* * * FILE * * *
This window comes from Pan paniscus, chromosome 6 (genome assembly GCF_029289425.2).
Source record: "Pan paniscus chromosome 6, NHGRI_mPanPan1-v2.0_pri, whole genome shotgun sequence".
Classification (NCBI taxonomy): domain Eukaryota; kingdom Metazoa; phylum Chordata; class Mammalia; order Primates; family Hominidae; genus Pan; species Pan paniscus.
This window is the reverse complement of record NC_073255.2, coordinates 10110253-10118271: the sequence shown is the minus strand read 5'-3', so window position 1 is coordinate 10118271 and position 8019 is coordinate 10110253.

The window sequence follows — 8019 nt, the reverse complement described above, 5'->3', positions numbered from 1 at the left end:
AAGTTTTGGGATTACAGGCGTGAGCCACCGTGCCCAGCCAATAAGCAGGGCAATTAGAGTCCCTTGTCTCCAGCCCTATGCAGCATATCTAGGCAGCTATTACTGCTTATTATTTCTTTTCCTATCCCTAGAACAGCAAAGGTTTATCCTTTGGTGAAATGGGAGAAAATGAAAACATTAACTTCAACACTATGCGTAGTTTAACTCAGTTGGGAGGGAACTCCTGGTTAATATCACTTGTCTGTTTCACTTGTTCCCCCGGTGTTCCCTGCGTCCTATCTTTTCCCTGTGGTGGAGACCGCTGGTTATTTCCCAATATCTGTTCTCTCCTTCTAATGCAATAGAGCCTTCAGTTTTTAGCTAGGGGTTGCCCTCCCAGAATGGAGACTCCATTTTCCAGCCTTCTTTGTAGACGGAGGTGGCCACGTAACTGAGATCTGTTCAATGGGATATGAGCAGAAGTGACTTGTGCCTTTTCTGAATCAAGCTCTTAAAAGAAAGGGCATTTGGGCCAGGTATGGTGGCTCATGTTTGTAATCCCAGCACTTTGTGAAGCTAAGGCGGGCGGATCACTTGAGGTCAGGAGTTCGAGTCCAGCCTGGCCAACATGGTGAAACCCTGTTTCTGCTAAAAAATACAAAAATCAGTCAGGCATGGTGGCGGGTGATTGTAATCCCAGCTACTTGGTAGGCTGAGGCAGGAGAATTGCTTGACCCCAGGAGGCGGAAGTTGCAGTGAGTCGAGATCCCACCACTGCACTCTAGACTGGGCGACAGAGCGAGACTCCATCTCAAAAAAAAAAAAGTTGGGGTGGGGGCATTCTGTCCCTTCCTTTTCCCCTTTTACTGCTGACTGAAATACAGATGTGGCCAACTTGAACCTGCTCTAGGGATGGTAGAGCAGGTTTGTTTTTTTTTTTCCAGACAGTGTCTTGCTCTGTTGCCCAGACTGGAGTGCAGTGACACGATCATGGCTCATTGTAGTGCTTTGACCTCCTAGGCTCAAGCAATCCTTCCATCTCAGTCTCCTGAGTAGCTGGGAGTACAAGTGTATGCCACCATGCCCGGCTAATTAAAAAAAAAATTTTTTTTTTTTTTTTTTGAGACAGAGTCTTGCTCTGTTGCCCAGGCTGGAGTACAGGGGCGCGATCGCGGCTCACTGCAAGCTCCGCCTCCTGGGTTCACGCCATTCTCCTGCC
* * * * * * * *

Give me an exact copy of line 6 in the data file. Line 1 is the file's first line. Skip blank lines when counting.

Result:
AAGTTTTGGGATTACAGGCGTGAGCCACCGTGCCCAGCCAATAAGCAGGGCAATTAGAGTCCCTTGTCTCCAGCCCTATGCAGCATATCTAGGCAGCTATTACTGCTTATTATTTCTTTTCCTATCCCTAGAACAGCAAAGGTTTATCCTTTGGTGAAATGGGAGAAAATGAAAACATTAACTTCAACACTATGCGTAGTTTAACTCAGTTGGGAGGGAACTCCTGGTTAATATCACTTGTCTGTTTCACTTGTTCCCCCGGTGTTCCCTGCGTCCTATCTTTTCCCTGTGGTGGAGACCGCTGGTTATTTCCCAATATCTGTTCTCTCCTTCTAATGCAATAGAGCCTTCAGTTTTTAGCTAGGGGTTGCCCTCCCAGAATGGAGACTCCATTTTCCAGCCTTCTTTGTAGACGGAGGTGGCCACGTAACTGAGATCTGTTCAATGGGATATGAGCAGAAGTGACTTGTGCCTTTTCTGAATCAAGCTCTTAAAAGAAAGGGCATTTGGGCCAGGTATGGTGGCTCATGTTTGTAATCCCAGCACTTTGTGAAGCTAAGGCGGGCGGATCACTTGAGGTCAGGAGTTCGAGTCCAGCCTGGCCAACATGGTGAAACCCTGTTTCTGCTAAAAAATACAAAAATCAGTCAGGCATGGTGGCGGGTGATTGTAATCCCAGCTACTTGGTAGGCTGAGGCAGGAGAATTGCTTGACCCCAGGAGGCGGAAGTTGCAGTGAGTCGAGATCCCACCACTGCACTCTAGACTGGGCGACAGAGCGAGACTCCATCTCAAAAAAAAAAAAGTTGGGGTGGGGGCATTCTGTCCCTTCCTTTTCCCCTTTTACTGCTGACTGAAATACAGATGTGGCCAACTTGAACCTGCTCTAGGGATGGTAGAGCAGGTTTGTTTTTTTTTTTCCAGACAGTGTCTTGCTCTGTTGCCCAGACTGGAGTGCAGTGACACGATCATGGCTCATTGTAGTGCTTTGACCTCCTAGGCTCAAGCAATCCTTCCATCTCAGTCTCCTGAGTAGCTGGGAGTACAAGTGTATGCCACCATGCCCGGCTAATTAAAAAAAAAATTTTTTTTTTTTTTTTTTGAGACAGAGTCTTGCTCTGTTGCCCAGGCTGGAGTACAGGGGCGCGATCGCGGCTCACTGCAAGCTCCGCCTCCTGGGTTCACGCCATTCTCCTGCC